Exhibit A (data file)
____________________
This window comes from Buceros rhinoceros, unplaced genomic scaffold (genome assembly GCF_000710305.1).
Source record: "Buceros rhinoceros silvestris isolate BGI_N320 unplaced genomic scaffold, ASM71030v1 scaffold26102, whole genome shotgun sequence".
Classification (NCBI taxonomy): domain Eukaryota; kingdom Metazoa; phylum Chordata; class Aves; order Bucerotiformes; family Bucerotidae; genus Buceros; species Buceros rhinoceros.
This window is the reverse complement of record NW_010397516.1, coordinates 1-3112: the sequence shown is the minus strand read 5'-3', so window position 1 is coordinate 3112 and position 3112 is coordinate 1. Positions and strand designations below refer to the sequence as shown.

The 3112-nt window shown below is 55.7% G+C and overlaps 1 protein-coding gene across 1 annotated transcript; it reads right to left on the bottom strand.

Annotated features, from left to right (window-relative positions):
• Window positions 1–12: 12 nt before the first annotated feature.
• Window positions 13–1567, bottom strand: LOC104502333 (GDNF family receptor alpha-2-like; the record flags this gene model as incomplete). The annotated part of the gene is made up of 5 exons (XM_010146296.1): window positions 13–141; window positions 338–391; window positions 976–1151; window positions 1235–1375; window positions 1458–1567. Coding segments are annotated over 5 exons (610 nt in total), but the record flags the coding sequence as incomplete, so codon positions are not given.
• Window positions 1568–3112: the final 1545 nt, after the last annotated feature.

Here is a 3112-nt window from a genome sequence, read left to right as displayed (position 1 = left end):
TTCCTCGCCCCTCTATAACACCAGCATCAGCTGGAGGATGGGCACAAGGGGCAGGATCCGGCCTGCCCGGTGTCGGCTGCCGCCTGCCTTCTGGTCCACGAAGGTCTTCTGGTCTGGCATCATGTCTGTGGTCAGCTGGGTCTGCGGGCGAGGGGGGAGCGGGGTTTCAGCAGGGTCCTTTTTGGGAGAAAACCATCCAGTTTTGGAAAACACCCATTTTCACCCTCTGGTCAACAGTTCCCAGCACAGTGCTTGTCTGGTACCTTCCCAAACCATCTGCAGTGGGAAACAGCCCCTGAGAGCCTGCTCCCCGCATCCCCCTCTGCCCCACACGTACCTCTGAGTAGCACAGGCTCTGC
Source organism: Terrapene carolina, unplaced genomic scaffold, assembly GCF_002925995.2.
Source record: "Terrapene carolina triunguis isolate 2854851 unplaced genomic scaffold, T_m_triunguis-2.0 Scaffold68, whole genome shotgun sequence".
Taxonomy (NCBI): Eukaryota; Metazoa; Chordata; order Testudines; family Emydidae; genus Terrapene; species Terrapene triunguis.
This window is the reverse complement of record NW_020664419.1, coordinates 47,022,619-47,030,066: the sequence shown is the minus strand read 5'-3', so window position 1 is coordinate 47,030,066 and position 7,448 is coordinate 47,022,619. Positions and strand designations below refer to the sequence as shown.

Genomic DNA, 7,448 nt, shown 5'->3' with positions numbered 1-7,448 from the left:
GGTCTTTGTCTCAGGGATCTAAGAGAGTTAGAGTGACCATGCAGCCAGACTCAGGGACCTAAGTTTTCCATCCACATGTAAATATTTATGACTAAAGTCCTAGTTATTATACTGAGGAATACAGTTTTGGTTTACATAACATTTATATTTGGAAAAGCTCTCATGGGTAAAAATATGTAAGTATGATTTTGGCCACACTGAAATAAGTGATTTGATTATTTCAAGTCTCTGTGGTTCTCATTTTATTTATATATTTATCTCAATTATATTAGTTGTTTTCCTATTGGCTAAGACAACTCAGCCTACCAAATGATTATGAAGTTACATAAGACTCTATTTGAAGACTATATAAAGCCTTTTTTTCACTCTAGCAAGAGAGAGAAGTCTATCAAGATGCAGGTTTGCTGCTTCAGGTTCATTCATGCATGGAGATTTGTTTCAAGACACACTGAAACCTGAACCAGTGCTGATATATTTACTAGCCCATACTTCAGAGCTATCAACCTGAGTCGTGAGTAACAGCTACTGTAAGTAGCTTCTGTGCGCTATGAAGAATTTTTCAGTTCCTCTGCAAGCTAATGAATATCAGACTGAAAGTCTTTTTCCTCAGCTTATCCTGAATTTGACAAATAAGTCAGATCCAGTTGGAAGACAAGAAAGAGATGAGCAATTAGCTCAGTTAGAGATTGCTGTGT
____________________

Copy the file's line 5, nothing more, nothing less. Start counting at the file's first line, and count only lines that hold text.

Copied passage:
The 3112-nt window shown below is 55.7% G+C and overlaps 1 protein-coding gene across 1 annotated transcript; it reads right to left on the bottom strand.